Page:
Morrison et al. (2017) correctly state that chronic under-investment in collection and curation has led to patchiness in specimen data used to address ecological questions. To fill these gaps, they suggest that natural resource managers and field scientists build collections, in some cases independently of traditionally accredited institutions. We agree with the authors’ desire to expand collection efforts and understand that the current funding climate requires innovation to achieve this goal. We further agree that managers and field ecologists are in a great position to make collections. They are often stationed in a single location and can thus make longitudinal collections, or they are traveling to remote locations where collections have never been made (Morrison et al. 2017). But a move toward (even partly) decentralizing our natural history collections requires much consideration. Curators in museums and herbaria have spent decades developing best practices for specimen preservation and use, representing hard-won expertise in everything from materials science to the legalities of sharing valuable artifacts among institutions. We therefore think that Morrison et al.’s (2017) recommendation for principal investigators to earmark funding to work with archivists and other collections professionals is preferable. This collaborative approach avoids stoking competition between the two groups for already-scarce funding, and best leverages the institutional infrastructure already in place. For example, if accredited institutions partner with independent investigators to garner funding, money can be put toward alleviating space constraints in the nation’s inveterate natural history institutions (with dedicated curation staff) rather than building new, decentralized infrastructure from scratch. In turn, independent investigators are relieved of the considerable cost of curating their own collections, yet still have access to all of the data they contain. While harnessing expertise from multiple disciplines is powerful, ecologists have been slow to integrate into the world of collections.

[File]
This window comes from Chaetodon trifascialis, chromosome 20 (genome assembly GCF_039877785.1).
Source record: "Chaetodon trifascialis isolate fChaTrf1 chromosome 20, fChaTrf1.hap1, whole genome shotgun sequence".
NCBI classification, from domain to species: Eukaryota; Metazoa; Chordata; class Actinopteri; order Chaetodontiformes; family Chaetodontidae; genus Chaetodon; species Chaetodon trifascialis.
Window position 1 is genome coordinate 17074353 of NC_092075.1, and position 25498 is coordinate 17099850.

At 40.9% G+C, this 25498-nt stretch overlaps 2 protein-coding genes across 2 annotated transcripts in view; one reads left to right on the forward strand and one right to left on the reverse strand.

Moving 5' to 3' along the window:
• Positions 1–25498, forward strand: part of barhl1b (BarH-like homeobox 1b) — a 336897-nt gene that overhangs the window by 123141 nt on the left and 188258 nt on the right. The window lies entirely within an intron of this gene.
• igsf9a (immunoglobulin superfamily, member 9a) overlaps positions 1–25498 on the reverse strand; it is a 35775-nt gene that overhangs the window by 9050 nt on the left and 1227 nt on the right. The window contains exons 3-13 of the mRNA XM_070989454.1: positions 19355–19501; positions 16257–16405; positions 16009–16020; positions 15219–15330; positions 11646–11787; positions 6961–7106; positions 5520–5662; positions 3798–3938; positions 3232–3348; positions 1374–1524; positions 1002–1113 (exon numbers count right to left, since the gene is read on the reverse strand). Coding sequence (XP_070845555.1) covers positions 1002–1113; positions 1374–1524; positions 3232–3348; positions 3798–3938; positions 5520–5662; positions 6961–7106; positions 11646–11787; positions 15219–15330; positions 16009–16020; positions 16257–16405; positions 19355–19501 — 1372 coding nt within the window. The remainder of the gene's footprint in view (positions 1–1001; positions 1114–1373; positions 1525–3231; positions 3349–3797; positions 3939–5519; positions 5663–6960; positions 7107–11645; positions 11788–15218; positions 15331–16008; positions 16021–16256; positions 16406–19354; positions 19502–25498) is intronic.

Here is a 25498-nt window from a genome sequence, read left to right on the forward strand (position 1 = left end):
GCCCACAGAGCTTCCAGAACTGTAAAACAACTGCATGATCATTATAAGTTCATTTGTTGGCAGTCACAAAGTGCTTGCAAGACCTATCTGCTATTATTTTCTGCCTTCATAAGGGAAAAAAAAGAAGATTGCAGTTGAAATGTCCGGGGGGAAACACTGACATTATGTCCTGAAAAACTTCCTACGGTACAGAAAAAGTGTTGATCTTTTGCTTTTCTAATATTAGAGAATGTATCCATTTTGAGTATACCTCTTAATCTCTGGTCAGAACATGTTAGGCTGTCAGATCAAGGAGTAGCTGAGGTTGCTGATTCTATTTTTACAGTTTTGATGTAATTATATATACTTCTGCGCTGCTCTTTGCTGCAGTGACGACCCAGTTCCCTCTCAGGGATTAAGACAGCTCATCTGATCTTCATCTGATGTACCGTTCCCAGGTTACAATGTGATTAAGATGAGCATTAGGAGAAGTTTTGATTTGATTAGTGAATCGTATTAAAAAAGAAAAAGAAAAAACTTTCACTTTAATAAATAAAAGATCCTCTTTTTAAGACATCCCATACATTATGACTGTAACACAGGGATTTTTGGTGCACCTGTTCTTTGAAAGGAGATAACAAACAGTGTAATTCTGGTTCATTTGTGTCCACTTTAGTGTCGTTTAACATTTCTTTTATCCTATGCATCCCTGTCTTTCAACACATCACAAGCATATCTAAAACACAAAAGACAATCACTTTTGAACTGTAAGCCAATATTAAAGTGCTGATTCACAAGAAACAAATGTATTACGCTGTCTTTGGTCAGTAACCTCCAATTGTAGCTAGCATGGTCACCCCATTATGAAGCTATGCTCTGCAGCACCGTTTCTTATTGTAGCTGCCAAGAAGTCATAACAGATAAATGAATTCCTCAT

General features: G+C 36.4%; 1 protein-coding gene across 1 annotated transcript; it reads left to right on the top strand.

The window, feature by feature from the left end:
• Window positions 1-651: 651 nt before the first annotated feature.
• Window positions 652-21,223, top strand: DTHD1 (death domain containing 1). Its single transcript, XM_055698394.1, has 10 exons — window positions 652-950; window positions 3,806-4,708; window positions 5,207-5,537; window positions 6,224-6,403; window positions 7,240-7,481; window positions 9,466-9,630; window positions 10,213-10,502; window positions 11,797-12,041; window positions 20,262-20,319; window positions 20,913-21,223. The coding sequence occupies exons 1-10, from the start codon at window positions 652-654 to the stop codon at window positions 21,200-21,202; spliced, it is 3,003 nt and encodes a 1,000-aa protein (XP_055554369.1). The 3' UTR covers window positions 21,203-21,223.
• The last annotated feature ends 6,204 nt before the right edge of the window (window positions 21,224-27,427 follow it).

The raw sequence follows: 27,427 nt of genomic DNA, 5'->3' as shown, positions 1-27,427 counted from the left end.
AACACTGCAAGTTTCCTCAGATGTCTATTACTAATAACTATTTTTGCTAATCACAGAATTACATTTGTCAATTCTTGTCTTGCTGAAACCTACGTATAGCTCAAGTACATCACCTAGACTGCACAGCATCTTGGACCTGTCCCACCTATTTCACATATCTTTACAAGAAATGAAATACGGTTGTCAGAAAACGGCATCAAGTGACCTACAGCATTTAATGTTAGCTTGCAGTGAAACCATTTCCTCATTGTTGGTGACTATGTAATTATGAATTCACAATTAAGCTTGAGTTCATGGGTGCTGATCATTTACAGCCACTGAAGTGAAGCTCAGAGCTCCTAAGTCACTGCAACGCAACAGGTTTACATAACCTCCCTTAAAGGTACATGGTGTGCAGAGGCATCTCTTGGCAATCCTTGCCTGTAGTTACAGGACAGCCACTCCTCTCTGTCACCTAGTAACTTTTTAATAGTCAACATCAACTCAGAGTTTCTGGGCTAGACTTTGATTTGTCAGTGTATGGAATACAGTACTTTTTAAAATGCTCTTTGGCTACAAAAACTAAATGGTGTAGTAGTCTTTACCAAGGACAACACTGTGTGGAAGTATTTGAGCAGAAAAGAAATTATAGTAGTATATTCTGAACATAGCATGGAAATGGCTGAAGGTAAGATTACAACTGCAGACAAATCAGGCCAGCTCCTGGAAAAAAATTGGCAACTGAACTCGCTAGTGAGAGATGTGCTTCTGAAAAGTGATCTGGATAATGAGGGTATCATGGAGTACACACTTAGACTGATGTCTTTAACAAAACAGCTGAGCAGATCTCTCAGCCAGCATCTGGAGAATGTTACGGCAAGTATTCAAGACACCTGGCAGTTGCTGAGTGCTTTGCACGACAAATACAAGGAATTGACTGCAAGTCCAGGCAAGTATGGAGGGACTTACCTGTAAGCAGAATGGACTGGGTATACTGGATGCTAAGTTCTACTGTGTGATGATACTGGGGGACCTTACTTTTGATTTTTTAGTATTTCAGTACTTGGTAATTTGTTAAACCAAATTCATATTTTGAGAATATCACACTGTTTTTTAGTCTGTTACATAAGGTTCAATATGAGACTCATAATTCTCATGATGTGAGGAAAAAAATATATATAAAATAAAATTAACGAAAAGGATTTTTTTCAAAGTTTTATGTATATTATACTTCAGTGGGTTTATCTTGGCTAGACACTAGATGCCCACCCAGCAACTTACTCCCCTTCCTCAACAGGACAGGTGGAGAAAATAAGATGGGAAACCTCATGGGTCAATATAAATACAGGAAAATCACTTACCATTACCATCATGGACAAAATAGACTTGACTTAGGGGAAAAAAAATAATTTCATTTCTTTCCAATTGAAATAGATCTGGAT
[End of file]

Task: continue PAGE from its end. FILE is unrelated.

Ways to integrate ecology into collections
Limitations and possibilities

It is first useful to consider why a gap in collaboration exists between the collections and ecological research communities. One likely contributor is that these groups are often delving into their research questions from different angles. For example, a collector may be interested in documenting what exists in a particular time and location, while an ecologist may ask why something exists in a time and location. When considering these different approaches, a dichotomy begins to appear; ecologists are question driven, gathering data collected specifically for a hypothesis-driven study design, while collectors are gathering foundational and universal data for questions that have yet to be determined. Regardless of this divide, the differing approaches complement each other in ways that already show promise and have the potential to grow into fruitful endeavors.